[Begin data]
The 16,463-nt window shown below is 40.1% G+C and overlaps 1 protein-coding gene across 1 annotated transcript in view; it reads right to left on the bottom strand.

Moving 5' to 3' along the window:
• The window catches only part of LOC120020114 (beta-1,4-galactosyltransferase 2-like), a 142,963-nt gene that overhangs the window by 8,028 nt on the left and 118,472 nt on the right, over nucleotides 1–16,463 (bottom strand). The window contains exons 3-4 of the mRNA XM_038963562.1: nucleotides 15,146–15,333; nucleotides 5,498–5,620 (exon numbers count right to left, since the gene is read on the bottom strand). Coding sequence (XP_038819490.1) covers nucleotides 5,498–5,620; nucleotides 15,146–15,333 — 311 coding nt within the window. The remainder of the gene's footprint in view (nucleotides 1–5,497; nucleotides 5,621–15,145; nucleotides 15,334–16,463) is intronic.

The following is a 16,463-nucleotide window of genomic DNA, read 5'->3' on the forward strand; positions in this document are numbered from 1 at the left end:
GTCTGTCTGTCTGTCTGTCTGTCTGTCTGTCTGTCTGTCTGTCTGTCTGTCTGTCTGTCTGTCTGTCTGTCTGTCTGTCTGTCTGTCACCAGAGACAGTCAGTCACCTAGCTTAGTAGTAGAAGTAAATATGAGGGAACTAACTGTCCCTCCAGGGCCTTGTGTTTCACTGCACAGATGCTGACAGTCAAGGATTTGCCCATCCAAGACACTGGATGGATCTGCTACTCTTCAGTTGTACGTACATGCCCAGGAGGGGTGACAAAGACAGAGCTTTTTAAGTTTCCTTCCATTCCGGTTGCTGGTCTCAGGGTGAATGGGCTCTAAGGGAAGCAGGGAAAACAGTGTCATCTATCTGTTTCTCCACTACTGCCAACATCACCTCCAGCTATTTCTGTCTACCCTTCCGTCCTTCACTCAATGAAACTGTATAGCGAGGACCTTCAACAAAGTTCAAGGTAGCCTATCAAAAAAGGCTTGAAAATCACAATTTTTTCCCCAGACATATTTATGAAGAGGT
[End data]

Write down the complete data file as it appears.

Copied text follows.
The 16,463-nt window shown below is 40.1% G+C and overlaps 1 protein-coding gene across 1 annotated transcript in view; it reads right to left on the bottom strand.

Moving 5' to 3' along the window:
• The window catches only part of LOC120020114 (beta-1,4-galactosyltransferase 2-like), a 142,963-nt gene that overhangs the window by 8,028 nt on the left and 118,472 nt on the right, over nucleotides 1–16,463 (bottom strand). The window contains exons 3-4 of the mRNA XM_038963562.1: nucleotides 15,146–15,333; nucleotides 5,498–5,620 (exon numbers count right to left, since the gene is read on the bottom strand). Coding sequence (XP_038819490.1) covers nucleotides 5,498–5,620; nucleotides 15,146–15,333 — 311 coding nt within the window. The remainder of the gene's footprint in view (nucleotides 1–5,497; nucleotides 5,621–15,145; nucleotides 15,334–16,463) is intronic.

The following is a 16,463-nucleotide window of genomic DNA, read 5'->3' on the forward strand; positions in this document are numbered from 1 at the left end:
GTCTGTCTGTCTGTCTGTCTGTCTGTCTGTCTGTCTGTCTGTCTGTCTGTCTGTCTGTCTGTCTGTCTGTCTGTCTGTCTGTCTGTCACCAGAGACAGTCAGTCACCTAGCTTAGTAGTAGAAGTAAATATGAGGGAACTAACTGTCCCTCCAGGGCCTTGTGTTTCACTGCACAGATGCTGACAGTCAAGGATTTGCCCATCCAAGACACTGGATGGATCTGCTACTCTTCAGTTGTACGTACATGCCCAGGAGGGGTGACAAAGACAGAGCTTTTTAAGTTTCCTTCCATTCCGGTTGCTGGTCTCAGGGTGAATGGGCTCTAAGGGAAGCAGGGAAAACAGTGTCATCTATCTGTTTCTCCACTACTGCCAACATCACCTCCAGCTATTTCTGTCTACCCTTCCGTCCTTCACTCAATGAAACTGTATAGCGAGGACCTTCAACAAAGTTCAAGGTAGCCTATCAAAAAAGGCTTGAAAATCACAATTTTTTCCCCAGACATATTTATGAAGAGGT